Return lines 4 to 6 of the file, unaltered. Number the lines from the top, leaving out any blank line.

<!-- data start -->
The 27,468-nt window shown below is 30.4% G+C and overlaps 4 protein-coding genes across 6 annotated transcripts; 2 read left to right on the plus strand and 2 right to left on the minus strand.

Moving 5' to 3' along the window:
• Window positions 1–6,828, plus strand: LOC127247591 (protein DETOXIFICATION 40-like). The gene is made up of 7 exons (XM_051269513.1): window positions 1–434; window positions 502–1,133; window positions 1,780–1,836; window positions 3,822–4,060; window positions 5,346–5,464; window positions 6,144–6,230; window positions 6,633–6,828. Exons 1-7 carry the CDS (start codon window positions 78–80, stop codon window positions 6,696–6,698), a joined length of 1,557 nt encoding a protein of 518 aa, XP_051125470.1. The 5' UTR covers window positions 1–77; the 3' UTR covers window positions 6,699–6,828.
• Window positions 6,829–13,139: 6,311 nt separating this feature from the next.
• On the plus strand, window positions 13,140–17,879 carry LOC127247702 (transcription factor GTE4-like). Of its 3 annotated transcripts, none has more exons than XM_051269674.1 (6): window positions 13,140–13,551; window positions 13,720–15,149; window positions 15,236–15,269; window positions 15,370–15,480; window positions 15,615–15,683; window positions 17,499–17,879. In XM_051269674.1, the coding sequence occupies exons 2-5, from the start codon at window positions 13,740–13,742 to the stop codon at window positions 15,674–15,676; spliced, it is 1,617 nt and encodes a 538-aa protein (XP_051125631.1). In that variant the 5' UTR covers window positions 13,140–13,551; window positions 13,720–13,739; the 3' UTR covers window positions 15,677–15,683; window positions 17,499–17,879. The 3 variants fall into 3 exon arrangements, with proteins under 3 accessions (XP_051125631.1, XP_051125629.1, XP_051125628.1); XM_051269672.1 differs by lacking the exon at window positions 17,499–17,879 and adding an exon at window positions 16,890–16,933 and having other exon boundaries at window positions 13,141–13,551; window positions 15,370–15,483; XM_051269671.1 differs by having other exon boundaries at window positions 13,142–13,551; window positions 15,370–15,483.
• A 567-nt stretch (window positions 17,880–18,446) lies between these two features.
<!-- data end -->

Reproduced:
• Window positions 6,829–13,139: 6,311 nt separating this feature from the next.
• On the plus strand, window positions 13,140–17,879 carry LOC127247702 (transcription factor GTE4-like). Of its 3 annotated transcripts, none has more exons than XM_051269674.1 (6): window positions 13,140–13,551; window positions 13,720–15,149; window positions 15,236–15,269; window positions 15,370–15,480; window positions 15,615–15,683; window positions 17,499–17,879. In XM_051269674.1, the coding sequence occupies exons 2-5, from the start codon at window positions 13,740–13,742 to the stop codon at window positions 15,674–15,676; spliced, it is 1,617 nt and encodes a 538-aa protein (XP_051125631.1). In that variant the 5' UTR covers window positions 13,140–13,551; window positions 13,720–13,739; the 3' UTR covers window positions 15,677–15,683; window positions 17,499–17,879. The 3 variants fall into 3 exon arrangements, with proteins under 3 accessions (XP_051125631.1, XP_051125629.1, XP_051125628.1); XM_051269672.1 differs by lacking the exon at window positions 17,499–17,879 and adding an exon at window positions 16,890–16,933 and having other exon boundaries at window positions 13,141–13,551; window positions 15,370–15,483; XM_051269671.1 differs by having other exon boundaries at window positions 13,142–13,551; window positions 15,370–15,483.
• A 567-nt stretch (window positions 17,880–18,446) lies between these two features.